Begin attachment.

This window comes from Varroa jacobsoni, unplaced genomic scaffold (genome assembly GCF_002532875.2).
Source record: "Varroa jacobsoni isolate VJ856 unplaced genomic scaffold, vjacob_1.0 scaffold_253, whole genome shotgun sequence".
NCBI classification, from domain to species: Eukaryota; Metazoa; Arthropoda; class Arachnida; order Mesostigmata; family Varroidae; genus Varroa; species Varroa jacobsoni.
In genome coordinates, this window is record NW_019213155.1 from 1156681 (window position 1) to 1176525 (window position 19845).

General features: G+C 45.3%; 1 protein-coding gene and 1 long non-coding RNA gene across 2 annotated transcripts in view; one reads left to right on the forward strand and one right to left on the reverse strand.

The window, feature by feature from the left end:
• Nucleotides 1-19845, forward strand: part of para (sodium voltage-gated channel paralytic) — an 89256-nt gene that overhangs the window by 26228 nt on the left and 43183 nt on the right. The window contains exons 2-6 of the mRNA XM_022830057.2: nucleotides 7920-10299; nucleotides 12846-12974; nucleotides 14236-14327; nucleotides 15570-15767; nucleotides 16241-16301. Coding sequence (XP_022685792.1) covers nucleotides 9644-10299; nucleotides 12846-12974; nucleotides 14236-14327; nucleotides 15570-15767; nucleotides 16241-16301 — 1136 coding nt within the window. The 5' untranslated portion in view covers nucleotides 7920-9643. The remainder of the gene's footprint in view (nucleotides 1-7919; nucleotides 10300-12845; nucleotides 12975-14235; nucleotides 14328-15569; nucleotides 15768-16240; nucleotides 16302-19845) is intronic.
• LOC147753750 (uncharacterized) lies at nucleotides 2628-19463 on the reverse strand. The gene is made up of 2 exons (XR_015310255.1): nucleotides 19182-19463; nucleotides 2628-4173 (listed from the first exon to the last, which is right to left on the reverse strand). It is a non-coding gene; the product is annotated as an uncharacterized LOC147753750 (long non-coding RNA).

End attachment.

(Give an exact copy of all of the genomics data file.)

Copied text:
This window comes from Varroa jacobsoni, unplaced genomic scaffold (genome assembly GCF_002532875.2).
Source record: "Varroa jacobsoni isolate VJ856 unplaced genomic scaffold, vjacob_1.0 scaffold_253, whole genome shotgun sequence".
NCBI classification, from domain to species: Eukaryota; Metazoa; Arthropoda; class Arachnida; order Mesostigmata; family Varroidae; genus Varroa; species Varroa jacobsoni.
In genome coordinates, this window is record NW_019213155.1 from 1156681 (window position 1) to 1176525 (window position 19845).

General features: G+C 45.3%; 1 protein-coding gene and 1 long non-coding RNA gene across 2 annotated transcripts in view; one reads left to right on the forward strand and one right to left on the reverse strand.

The window, feature by feature from the left end:
• Nucleotides 1-19845, forward strand: part of para (sodium voltage-gated channel paralytic) — an 89256-nt gene that overhangs the window by 26228 nt on the left and 43183 nt on the right. The window contains exons 2-6 of the mRNA XM_022830057.2: nucleotides 7920-10299; nucleotides 12846-12974; nucleotides 14236-14327; nucleotides 15570-15767; nucleotides 16241-16301. Coding sequence (XP_022685792.1) covers nucleotides 9644-10299; nucleotides 12846-12974; nucleotides 14236-14327; nucleotides 15570-15767; nucleotides 16241-16301 — 1136 coding nt within the window. The 5' untranslated portion in view covers nucleotides 7920-9643. The remainder of the gene's footprint in view (nucleotides 1-7919; nucleotides 10300-12845; nucleotides 12975-14235; nucleotides 14328-15569; nucleotides 15768-16240; nucleotides 16302-19845) is intronic.
• LOC147753750 (uncharacterized) lies at nucleotides 2628-19463 on the reverse strand. The gene is made up of 2 exons (XR_015310255.1): nucleotides 19182-19463; nucleotides 2628-4173 (listed from the first exon to the last, which is right to left on the reverse strand). It is a non-coding gene; the product is annotated as an uncharacterized LOC147753750 (long non-coding RNA).